Lots of very interesting insights here, and proof positive of the varying goals/priorities/interests of the "average" 928 owner.
This was really intended as a purely technical question, perhaps asked in a too-imprecise manner.
Dan

Last edited by Daniel5691; 04-02-2017 at 01:46 AM.
Daniel5691 is offline  
Reply With Quote
Old 04-02-2017, 03:55 AM
  #37  
Otto Mechanic
Rennlist Member
 
Otto Mechanic's Avatar
 
Join Date: Jan 2015
Location: Paso Robles, CA (Under the lift)
Posts: 1,954
Default

Originally Posted by DonaldBuswell View Post
Yes, my learning curve was and remains steep, but, the value in this; priceless.
Truly priceless. I try communicating this to my family, mostly my son recently after he dumped the clutch on his Audi A4T street racing his buddies in the Sierras a few years ago. He had the car towed back to my shop and, hat in hand, asked if he could use it to fix his clutch. I agreed but with the caveat he would take the job seriously and use the lift wisely.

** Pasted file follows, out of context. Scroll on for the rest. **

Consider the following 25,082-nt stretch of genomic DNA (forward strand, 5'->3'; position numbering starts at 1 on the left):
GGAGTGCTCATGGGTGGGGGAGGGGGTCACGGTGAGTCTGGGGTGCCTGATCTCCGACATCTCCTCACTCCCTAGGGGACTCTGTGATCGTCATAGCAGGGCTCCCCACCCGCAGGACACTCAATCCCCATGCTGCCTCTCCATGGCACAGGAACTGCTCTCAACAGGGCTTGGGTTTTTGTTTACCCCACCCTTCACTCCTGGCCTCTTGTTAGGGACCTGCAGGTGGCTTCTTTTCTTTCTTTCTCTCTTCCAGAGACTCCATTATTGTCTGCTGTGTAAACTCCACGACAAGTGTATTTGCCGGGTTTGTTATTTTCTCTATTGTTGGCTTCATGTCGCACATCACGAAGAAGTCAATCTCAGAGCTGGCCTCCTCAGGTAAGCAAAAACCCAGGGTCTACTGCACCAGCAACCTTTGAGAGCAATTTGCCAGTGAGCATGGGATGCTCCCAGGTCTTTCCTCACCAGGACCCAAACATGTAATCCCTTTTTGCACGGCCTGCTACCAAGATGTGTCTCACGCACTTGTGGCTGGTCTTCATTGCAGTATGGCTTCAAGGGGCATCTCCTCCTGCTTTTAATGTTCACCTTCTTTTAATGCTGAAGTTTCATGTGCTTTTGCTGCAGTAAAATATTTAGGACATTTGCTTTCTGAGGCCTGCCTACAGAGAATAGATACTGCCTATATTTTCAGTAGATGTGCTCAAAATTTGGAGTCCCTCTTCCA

During the re-build he asked me how I'd learned to work on cars, I told him it was a matter of necessity, I just couldn't afford to pay someone else to do it for me, so I bought some manuals and some tools, and I worked my way through it. That was replacing the suspension on a 1971 914 1.7L I got from a guy for $1500. I sure wish I still had that car!

I called her my "flexy flyer", she was the fastest little darlin' on the road back then and I regularly smoked other cars up and down CA State 9 and hwy 1 for a couple years before I accidentally shifted from 4th into 3rd (instead of 5th) while I was racing a TR7 up CA 1 one day, dumped the clutch and sucked a valve. End of engine.